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Issue 18: The Pain vs Your Brain

Have you ever wondered why you can almost ‘switch off’ your pain or ‘forget about it’? Keep reading.




We frequently meet patients in clinic that have been suffering with chronic pain for a while, decades even and a lot of the time when asked during their subjective history how often they experience pain, they say it’s ‘constant’ and ‘always there’.


Now this is often the case, but sometimes it’s not. Why is this?


A few months ago, we were scrolling and found a great quote that has ever since changed the way we speak to patients with chronic pain, and when we say it their answer is always, “that makes so much sense!”


“The orchestra of the brain. Chronic pain is like the orchestra in your brain has been playing the same tune over and over. It can no longer play a full repertoire of tune nor it can be creative, curious or seek new musical challenges.”


How amazing?


Chronic pain is very real. Sometimes the orchestra in someone’s brain has been playing this tune for so long that the individual cannot hear anything else. But over time, with the right help, we can help adjust this tune. Maybe take out a few of the instruments to make the tune sound a bit less negative, or change the key to make tune sound lighter and more positive.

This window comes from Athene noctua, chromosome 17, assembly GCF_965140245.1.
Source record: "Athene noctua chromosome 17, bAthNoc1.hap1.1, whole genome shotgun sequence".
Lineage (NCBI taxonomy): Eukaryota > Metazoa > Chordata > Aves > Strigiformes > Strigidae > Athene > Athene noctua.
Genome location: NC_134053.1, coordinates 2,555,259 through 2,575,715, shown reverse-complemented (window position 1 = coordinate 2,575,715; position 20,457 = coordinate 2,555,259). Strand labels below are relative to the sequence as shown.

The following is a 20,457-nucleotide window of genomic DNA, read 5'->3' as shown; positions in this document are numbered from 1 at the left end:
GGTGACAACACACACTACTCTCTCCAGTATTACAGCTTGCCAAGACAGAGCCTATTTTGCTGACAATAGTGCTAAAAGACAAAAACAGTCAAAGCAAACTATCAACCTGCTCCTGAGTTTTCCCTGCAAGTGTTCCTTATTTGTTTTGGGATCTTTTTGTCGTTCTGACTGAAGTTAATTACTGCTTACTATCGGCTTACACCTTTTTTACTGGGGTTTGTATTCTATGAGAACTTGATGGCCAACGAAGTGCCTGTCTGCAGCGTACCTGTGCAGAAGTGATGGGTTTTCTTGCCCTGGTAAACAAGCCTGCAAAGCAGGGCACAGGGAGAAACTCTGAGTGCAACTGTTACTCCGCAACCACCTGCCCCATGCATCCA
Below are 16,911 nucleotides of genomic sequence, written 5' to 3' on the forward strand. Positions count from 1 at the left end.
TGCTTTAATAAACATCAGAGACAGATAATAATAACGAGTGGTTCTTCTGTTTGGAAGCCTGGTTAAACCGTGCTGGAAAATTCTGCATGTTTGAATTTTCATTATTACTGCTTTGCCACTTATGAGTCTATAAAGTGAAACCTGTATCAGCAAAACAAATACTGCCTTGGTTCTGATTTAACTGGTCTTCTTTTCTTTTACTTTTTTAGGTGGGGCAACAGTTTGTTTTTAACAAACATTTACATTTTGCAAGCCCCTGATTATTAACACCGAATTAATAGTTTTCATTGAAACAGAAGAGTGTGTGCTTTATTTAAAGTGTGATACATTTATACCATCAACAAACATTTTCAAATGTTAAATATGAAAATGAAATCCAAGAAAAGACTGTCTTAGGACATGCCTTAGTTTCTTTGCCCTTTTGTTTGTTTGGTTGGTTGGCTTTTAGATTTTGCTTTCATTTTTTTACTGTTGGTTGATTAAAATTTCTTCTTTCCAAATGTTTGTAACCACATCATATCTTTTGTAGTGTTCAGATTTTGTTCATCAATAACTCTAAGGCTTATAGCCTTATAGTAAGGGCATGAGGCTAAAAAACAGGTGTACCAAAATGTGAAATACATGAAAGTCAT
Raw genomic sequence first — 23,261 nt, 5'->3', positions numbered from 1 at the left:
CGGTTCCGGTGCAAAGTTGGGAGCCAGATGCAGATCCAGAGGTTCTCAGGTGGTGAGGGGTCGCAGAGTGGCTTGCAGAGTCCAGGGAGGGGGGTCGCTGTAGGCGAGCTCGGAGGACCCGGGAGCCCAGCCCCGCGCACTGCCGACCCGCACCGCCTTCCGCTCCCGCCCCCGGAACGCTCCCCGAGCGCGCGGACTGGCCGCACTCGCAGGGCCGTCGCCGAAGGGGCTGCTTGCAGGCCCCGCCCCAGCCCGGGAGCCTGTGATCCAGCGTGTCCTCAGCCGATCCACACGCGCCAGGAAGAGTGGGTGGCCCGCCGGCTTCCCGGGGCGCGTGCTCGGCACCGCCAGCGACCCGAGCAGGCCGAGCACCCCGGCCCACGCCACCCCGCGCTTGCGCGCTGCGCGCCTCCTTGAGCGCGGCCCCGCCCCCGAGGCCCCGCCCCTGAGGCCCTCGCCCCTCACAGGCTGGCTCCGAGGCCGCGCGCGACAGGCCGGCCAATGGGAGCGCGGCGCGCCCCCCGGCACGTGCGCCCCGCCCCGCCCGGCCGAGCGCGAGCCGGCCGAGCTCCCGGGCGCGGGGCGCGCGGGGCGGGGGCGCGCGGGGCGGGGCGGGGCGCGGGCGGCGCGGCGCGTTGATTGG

Make much sense?


This negative orchestral tune can sometimes be the reasoning for someone to feel like they ‘forget’ about their pain. But we have to remember that pain is a cocktail of physiological and psychological responses and everyone is unique in the way they process it.


The ‘traditional’ pain cycle normally follows this format:


Pain → Guarding → Muscle Spasm & Inflammation → Restricted Mobility → Muscle Weakness → Loss of Normal Function → Anger, Frustration & Helplessness → Pain and so on.


In chronic cases, this cycle can become neutralized or muted and an adapted way of life can be formed often causing more harm than good by way of the patient becoming so used to it that their body adjusts and compensates so life can go on. Thing is though, this is never ideal.


The nerve type responsible for this is the C fibre, conveying chronic pain thus forcing our bodies to stop an activity causing symptoms like muscular spasms. Due to their size (small and thin) signals from the spinal cord are slow and dull. They are stimulated by triggers such as a heat, chemical and pressures.


So just to thicken on this layer with feelings of dullness, constant aching, anger and low moods, it’s a wonder it’s all linked!


With the painful cycle, plus the brain’s response to this signal it can really take time to ‘change the tune’ that you hear but there is hope.


A lot of the time, if the patient has been suffering for a while the treatment process can be multifactorial – but there is always something we can do to help manage life and make it more comfortable.


If this post helped something click in your mind and you’d like to do something about it then get in touch with us as we’d love to help you change. Book an Initial Consultation today!

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